Hey everyone,

I was wondering if someone could explain to me the following bit of code. I understand != in logic but i dont know how to read it like this:

float y = 0.01, x = 0.005, z;

z = 2 * x + (y != 0.001);


Boolean operators evaluate to 0 (false) or 1 (true).

So depending on the outcome of that, you have
z = 2 * x + (0);
z = 2 * x + (1);

Actually, in C 0 always stands for false, but any other number stands for true (not only 1). I'm not sure about the other way, it is possible that for this direction C automatically returns 1 (instead of any number different from 0).

However, knowing C it might be that the expression (y != 0.001) returns 0 when false, but 0.001 when true?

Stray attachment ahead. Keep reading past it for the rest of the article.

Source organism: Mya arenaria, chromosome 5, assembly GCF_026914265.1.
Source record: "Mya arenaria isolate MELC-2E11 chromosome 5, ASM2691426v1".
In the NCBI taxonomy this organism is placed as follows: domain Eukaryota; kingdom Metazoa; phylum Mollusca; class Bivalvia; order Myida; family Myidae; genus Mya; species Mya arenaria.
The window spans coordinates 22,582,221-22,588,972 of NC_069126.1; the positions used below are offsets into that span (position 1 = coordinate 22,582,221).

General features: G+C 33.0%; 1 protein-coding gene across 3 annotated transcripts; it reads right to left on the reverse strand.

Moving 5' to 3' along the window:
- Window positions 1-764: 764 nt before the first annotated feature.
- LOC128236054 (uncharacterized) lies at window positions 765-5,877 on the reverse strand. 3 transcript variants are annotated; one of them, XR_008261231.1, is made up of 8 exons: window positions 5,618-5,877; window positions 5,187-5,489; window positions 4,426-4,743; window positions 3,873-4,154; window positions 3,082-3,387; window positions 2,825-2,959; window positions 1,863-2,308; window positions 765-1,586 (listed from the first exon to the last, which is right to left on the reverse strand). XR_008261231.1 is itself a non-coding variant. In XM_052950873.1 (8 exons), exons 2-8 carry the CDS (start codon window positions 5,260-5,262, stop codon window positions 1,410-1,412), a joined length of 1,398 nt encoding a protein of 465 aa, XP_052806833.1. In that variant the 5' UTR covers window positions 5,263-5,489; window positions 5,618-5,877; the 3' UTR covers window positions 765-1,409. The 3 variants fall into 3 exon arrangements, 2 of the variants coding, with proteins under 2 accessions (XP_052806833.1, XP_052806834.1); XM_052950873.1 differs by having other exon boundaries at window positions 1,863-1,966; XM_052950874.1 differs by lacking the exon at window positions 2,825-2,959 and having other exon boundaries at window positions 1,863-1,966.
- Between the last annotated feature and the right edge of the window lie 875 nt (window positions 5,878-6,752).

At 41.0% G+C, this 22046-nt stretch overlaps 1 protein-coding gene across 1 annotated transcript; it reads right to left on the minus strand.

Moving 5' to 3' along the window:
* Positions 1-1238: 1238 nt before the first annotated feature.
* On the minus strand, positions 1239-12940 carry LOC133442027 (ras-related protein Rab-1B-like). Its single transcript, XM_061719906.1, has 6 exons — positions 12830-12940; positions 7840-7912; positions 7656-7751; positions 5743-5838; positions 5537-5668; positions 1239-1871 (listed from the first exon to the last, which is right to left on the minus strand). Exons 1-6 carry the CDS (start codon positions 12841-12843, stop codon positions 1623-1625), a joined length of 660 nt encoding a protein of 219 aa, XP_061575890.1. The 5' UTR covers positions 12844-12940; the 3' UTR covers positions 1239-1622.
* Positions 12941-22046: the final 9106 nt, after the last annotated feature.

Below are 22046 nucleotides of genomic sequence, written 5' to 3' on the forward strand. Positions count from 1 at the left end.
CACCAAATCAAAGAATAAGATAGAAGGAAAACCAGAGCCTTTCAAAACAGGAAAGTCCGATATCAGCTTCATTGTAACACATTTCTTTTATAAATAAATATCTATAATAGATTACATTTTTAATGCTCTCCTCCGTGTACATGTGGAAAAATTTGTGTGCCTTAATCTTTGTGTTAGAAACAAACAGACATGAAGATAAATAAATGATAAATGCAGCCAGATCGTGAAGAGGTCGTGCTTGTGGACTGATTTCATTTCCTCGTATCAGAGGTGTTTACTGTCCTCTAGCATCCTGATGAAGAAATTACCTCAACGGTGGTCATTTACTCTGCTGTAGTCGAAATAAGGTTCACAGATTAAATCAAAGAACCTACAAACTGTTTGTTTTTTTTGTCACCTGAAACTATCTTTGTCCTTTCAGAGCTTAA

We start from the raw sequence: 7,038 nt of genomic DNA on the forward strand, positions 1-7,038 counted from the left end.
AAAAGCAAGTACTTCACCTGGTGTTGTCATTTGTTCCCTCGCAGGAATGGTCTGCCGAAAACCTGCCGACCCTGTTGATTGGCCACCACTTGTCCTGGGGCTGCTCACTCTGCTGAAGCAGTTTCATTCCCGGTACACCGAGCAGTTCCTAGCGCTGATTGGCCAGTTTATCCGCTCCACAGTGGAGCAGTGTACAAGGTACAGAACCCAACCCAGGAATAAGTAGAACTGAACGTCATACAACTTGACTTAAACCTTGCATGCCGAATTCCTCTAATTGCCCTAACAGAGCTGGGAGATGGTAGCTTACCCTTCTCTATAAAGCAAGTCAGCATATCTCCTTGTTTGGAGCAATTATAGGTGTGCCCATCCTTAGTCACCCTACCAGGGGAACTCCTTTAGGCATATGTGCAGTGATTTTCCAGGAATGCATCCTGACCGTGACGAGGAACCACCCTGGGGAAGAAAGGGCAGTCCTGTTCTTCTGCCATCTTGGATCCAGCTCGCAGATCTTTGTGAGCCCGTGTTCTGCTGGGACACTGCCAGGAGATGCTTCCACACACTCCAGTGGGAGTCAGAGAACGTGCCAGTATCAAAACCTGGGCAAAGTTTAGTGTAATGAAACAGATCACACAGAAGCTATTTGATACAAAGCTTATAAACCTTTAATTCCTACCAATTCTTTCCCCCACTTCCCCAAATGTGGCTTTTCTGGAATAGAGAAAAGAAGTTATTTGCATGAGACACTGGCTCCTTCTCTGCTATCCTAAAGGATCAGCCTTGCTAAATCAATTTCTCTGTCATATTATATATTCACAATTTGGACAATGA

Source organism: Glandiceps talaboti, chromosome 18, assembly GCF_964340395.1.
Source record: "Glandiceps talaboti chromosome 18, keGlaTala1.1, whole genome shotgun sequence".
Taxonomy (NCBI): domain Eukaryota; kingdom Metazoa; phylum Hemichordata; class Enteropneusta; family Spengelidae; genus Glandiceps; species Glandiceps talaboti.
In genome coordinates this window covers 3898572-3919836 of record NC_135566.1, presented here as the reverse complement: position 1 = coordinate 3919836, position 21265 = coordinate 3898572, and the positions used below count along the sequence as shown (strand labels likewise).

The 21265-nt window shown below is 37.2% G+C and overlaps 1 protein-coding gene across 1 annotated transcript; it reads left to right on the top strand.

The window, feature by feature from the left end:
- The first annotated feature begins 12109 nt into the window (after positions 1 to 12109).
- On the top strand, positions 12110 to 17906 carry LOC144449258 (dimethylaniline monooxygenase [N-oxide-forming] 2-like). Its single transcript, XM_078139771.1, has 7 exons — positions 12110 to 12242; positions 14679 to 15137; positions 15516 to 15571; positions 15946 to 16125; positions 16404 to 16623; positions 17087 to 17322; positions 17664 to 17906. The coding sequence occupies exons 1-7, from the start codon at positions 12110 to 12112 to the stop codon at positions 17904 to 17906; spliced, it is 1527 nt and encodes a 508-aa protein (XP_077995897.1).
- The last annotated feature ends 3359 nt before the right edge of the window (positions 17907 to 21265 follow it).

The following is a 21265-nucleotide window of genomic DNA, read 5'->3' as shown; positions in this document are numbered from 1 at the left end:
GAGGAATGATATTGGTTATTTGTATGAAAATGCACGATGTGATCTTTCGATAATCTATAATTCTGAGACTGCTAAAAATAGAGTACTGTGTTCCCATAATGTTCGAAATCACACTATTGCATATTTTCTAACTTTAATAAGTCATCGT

You can just test the code by simply outputting what (y != 0.001) returns and work from there.

Black Box

Oo got ya. Thanks

Careful, checking for inequality using float is not an exact science due to the way a real number is stored in memory.
Most like it ( y != 0.01 ) will return a 1.000000 even when it should have return a 0.000000 if you use a float type and not a double.

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